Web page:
Threshold, the national housing charity, has welcomed reports the Government is to review laws around how receiverships impact on tenants.
Commenting today (16.08.13), Bob Jordan, Chief Executive of Threshold, said: “Reports the Minister for Housing, Jan O’Sullivan, is committed to reviewing the laws governing receivership are to be welcomed. The current situation – whereby tenants are caught in the crossfire between landlords and banks when properties go into receivership – cannot be allowed to continue.”
“At present, when a property goes into receivership, tenants are legally obliged to pay their rent to the receiver. However, the receiver often fails to take on the responsibilities of the landlord. Lack of regulation and clear legislation in this area has led to a situation where a receiver can be getting rent, but refusing to carry out repairs to a property or to maintain minimum standards.
“Threshold has been calling for strong regulation in this area for some time. As a priority, the legislation governing the private rented sector must be revised to explicitly state that receivers become the ‘landlord in law’ once they take over a property and, as such, have responsibility for all landlord duties.
“There is a perfect opportunity to make the necessary legislative changes at present, as a Bill to amend the 2004 Residential Tenancies Act is currently before the Dáil. This presents the Government with a real chance to address the murky legal situation that has arisen in recent years, and to guarantee tenants’ rights will be protected when properties fall into receivership.”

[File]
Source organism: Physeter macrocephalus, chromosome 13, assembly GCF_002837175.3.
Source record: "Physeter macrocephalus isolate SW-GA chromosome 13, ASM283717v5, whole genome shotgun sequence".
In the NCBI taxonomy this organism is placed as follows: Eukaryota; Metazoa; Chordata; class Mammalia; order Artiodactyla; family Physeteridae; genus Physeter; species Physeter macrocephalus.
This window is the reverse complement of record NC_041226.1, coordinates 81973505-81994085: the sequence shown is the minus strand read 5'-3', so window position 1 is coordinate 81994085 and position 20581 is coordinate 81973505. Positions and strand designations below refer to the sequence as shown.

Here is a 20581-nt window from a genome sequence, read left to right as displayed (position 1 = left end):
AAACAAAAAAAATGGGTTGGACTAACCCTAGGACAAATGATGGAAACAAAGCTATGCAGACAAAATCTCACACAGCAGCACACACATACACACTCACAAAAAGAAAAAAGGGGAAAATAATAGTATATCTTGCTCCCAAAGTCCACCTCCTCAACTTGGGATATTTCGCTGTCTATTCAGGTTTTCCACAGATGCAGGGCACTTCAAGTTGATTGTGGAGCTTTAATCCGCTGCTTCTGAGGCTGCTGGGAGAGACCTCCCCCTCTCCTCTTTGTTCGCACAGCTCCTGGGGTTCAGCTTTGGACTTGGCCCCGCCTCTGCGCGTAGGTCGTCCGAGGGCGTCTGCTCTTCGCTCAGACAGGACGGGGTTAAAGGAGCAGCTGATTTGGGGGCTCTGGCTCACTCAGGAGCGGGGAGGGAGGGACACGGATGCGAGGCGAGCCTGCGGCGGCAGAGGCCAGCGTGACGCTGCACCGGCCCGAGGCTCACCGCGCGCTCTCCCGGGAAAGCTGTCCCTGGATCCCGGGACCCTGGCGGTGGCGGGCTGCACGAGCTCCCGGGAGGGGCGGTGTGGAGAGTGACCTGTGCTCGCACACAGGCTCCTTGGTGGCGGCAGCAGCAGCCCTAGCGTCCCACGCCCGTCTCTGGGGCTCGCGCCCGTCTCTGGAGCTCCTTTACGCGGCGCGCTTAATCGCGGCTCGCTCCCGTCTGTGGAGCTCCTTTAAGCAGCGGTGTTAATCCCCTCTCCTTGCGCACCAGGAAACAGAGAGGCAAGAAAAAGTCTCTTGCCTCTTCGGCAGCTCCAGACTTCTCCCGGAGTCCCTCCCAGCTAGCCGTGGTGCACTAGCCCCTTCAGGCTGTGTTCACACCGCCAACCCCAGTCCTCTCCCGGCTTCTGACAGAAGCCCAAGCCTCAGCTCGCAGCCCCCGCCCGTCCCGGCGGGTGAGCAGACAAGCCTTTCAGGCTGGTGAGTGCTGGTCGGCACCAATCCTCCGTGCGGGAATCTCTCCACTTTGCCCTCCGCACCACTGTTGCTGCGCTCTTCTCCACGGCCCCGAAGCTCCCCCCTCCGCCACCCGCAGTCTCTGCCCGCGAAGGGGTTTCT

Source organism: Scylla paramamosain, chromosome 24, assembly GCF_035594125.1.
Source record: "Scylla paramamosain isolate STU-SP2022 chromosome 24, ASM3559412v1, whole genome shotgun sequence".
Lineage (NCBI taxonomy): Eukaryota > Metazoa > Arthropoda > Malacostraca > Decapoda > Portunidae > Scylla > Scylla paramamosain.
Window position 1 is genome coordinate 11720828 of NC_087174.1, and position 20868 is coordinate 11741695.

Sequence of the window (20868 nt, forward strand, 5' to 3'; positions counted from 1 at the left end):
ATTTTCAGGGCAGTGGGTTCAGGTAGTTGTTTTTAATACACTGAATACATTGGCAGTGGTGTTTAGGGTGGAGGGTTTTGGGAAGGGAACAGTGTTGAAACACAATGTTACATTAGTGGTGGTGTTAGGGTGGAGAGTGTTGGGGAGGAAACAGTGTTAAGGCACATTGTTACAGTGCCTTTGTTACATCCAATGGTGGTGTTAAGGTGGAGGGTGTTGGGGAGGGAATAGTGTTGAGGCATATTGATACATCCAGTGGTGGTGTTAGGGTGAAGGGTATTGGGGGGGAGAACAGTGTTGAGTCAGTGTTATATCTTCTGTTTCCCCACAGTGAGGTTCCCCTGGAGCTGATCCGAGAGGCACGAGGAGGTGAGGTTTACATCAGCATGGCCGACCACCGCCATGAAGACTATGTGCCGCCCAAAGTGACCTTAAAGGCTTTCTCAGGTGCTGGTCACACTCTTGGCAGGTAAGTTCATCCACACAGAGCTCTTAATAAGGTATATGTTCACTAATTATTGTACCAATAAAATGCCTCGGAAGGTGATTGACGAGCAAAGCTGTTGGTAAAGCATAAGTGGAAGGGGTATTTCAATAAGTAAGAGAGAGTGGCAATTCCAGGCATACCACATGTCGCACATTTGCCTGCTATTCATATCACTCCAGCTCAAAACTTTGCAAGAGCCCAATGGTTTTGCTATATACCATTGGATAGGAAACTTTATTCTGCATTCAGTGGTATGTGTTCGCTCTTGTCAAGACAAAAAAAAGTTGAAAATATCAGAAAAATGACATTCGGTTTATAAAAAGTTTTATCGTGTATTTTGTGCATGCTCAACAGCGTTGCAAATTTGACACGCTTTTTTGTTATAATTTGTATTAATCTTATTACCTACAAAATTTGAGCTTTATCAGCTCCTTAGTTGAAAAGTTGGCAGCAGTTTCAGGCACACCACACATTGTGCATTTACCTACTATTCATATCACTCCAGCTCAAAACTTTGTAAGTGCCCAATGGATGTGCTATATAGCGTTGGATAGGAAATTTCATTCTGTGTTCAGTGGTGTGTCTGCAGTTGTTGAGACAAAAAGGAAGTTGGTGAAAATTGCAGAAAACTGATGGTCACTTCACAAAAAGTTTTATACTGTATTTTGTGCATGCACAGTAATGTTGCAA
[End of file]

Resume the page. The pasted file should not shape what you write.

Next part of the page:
According to Threshold, increasing numbers of tenants are affected by this issue, due to the scale of mortgage arrears in the buy-to-let sector and the growth in the numbers of people choosing to live in private rented accommodation.
“One in five families today live in private rented housing, and that number is greater in urban centres like Dublin and Galway,” said Senator Aideen Hayden, Chairperson of Threshold. “The current mortgage crisis is putting many of these homes at risk. We need clear guidance for tenants when a bank seeks to repossess a buy-to-let property. Such guidance is currently not in place, and nothing short of legislative change will do.
“More than 29,000 buy-to-let mortgages are in arrears of over three months. As a result of the recent passing of the Land and Conveyancing Law Reform Act, the number of buy-to-let properties facing repossession will rise significantly. It is critical that tenants in these properties know where they stand, particularly tenants with school-going children, who fear the prospect of having to uproot their families. Their legitimate interest in their family home must be protected.
“Threshold has seen examples where receivers have attempted to evict tenants with no notice. A rented home is someone’s family home, and the rights of these families must not be trampled on.”